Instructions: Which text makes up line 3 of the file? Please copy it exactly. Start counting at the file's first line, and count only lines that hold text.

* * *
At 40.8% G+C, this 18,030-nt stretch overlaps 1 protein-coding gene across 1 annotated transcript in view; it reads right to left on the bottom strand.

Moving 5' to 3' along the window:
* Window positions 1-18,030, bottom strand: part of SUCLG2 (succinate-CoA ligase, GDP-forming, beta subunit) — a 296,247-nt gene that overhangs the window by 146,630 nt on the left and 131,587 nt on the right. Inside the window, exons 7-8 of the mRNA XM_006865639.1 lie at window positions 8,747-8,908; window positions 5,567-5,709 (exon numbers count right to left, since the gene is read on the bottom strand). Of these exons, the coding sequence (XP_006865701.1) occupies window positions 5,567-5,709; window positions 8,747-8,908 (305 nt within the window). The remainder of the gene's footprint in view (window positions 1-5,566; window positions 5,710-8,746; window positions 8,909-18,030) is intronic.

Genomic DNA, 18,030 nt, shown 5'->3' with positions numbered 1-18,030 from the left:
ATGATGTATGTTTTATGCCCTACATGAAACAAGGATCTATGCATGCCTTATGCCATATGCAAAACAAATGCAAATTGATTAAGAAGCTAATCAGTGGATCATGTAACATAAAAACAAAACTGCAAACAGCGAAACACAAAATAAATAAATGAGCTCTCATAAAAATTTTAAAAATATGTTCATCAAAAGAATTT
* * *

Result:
* Window positions 1-18,030, bottom strand: part of SUCLG2 (succinate-CoA ligase, GDP-forming, beta subunit) — a 296,247-nt gene that overhangs the window by 146,630 nt on the left and 131,587 nt on the right. Inside the window, exons 7-8 of the mRNA XM_006865639.1 lie at window positions 8,747-8,908; window positions 5,567-5,709 (exon numbers count right to left, since the gene is read on the bottom strand). Of these exons, the coding sequence (XP_006865701.1) occupies window positions 5,567-5,709; window positions 8,747-8,908 (305 nt within the window). The remainder of the gene's footprint in view (window positions 1-5,566; window positions 5,710-8,746; window positions 8,909-18,030) is intronic.